In this research, the multistage fatigue model [1] is further generalized to consider high strength wrought 7075¬T651 Al alloy in both HCF and LCF regimes. The local plastic accumulation around inclusions is estimated using micromechanical simulations of fractured intermetallic particles. The incubation life of crack-like dam¬age is evaluated using an extended Coffin–Manson plastic strain-life relation at the microscale and is further extended to evaluate multiaxial loading cases. Certain parameters in this model are estimated using macro¬scopic material properties. The cyclic crack tip displacement (\DeltaCTD) is used as the crack driving force for MSC/PSC growth and the grain orientation effect on crack growth based on rolling textures is introduced in the model. The model parameter correlation is conducted using experimental strain-life relations. Finally, the model is validated using constant amplitude experiments following an overload event. Following calibra¬tion, the model is applied to predict lower and upper bounds of the fatigue life based on observed inclusion sizes which agree well with experimental results.

Multistage Fatigue Model

Crack incubation

To characterize the damage incubation life as a function of micronotch root cyclic plastic deformation, a modified Coffin–Manson law was implemented based on the nonlocal maximum plastic shear strain for uniaxial

loading [1], i.e.,
MSF 7075-T651 Equation 6.bmp

where \beta\, is the nonlocal maximum plastic shear strain amplitude around the inclusion, and Cinc and \alpha\, are coefficient and exponent, respectively, in the modified Coffin–Manson law linking microplasticity to incubation life. The exponent \alpha\, is chosen identical to that of the macroscopic Coffin–Manson (C–M) law [1];

Microstructurally small crack growth

Crack growth in the MSC/PSC regime is governed by the range of the crack tip displacement, \Delta\,CTD

MSF 7075-T651 Equation 7.bmp

where \chi\, is a material constant that reflects crack tip irreversibility, typically in the range of 0.333 to 0.5; it is taken as 0.35 for aluminum alloys [1]. We assign the threshold value for crack tip displacement according to the Burger’s vector for the Al rich matrix, \DeltaCTDth = b = 2.85 E-04 \mu\,m for pure FCC Al. The crack tip displacement is related to the remote loading according to [1]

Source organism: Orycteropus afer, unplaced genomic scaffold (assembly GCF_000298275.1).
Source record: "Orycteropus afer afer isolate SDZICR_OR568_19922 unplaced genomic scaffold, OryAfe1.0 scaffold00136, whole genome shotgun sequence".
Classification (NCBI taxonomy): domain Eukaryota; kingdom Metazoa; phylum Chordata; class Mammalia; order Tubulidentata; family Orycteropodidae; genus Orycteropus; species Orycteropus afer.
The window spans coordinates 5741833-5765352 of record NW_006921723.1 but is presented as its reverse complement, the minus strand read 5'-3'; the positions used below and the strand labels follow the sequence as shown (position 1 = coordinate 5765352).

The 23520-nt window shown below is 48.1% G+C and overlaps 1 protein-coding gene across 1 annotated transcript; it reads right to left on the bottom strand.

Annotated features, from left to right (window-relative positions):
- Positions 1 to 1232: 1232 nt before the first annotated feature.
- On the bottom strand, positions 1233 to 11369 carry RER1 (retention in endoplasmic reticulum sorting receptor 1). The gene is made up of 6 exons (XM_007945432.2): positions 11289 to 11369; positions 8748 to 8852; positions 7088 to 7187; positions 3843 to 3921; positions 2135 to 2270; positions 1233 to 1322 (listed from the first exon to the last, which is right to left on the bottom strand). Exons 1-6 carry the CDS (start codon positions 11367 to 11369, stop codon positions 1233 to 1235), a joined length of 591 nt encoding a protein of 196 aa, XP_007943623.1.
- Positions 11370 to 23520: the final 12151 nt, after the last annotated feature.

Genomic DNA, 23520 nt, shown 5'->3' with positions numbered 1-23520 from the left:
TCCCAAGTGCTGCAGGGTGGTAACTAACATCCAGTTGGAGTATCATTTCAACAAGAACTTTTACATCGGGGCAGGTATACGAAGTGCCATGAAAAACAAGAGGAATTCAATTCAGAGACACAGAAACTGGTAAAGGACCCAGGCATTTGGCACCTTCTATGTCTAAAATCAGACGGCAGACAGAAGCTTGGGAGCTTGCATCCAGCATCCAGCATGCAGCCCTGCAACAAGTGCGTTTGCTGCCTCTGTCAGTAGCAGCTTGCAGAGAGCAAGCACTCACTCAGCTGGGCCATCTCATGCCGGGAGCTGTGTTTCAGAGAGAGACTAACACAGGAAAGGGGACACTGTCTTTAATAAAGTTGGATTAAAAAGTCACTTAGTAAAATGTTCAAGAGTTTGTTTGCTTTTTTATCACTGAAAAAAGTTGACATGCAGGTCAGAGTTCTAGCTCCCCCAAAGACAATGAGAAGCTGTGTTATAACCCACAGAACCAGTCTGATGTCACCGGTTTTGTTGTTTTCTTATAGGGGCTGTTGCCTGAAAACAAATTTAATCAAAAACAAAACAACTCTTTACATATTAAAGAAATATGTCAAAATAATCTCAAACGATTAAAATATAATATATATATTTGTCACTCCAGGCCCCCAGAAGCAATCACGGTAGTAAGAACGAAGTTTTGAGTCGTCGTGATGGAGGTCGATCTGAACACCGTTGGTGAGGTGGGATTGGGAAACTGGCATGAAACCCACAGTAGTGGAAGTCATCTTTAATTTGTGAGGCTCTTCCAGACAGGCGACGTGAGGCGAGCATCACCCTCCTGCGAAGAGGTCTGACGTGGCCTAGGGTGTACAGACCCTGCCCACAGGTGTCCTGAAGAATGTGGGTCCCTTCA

MSF 7075-T651 Equation 8.bmp

where C1, CII, and all exponents are material constants to be determined based on fatigue crack growth experiments in the MSC regime. The effect of texture on MSC growth was captured using the ratio of grain orientation to the typical rolling texture orientation {011}<100> for FCC Al,(GO/GO0)^\xi . The ratio of grain size to the reference grain size in the alloy (GS/GS0)^\varpi describes the effect of grain size distribution on small crack growth.

Long crack growth

Finally, the LC growth regime is primarily mode I opening fatigue crack growth and is modeled using linear elastic fracture mechanics (LEFM), i.e.,

MSF 7075-T651 Equation 9.bmp


Figure 5 Strain-life data and model correlation for 7075-T651 Al alloy for completely reversed strain-controlled loading, with the fatigue cracks formed at 8 lm fractured particles. Note the higher fraction of incubation life to total fatigue life in the high cycle fatigue regime.
Figure 8 Predicted upper and lower bounds of total fatigue life for completely reversed, strain-controlled fatigue of 7075-T651 Al alloy(D = particle inclusion size).

Uniaxial fatigue experiments under constant amplitude loading were conducted on smooth cylindrical fatigue specimens at room temperature (approx. 68 F) in laboratory air with relative humidity near 45–60 RH.completely reversed remote strain amplitude. Failure was defined as 50% drop of the maximum stress. The strain-life experimental results, Re = -1, are shown in Fig. 5.

Assuming an extremely large particle diameter of 20 lm as the site of crack formation, a lower bound of fatigue life of 7075-T651 is predicted. Assuming a small pore size of 4 lm as the site of damage incubation, an upper bound for fatigue life was predicted. As shown in Fig. 8, the capability of predicting accurate upper and low bounds is an important attribute of the multistage fatigue model. In addition, the model can conceptually predict the variability due to grain size or texture modification, another key aspect, which is another key aspect.


  1. McDowell DL, Gall K, Horstemeyer MF, Fan J. Microstructure-based fatigue modeling of cast A356-T6 alloy. Engng Fract Mech 2003;70:49–80.
  2. Newman Jr JC, Wu XR, Venneri SL, Li CG. Small-crack effects in high-strength aluminum alloys, NASA reference publication, 1309, 1994

Citation: Microstructure-based multistage fatigue modeling of aluminum alloy 7075-T651, Y. Xue a, D.L. McDowell, M.F. Horstemeyer, M.H. Dale, J.B. Jordon, Engineering Fracture Mechanics 74 (2007) 2810–2823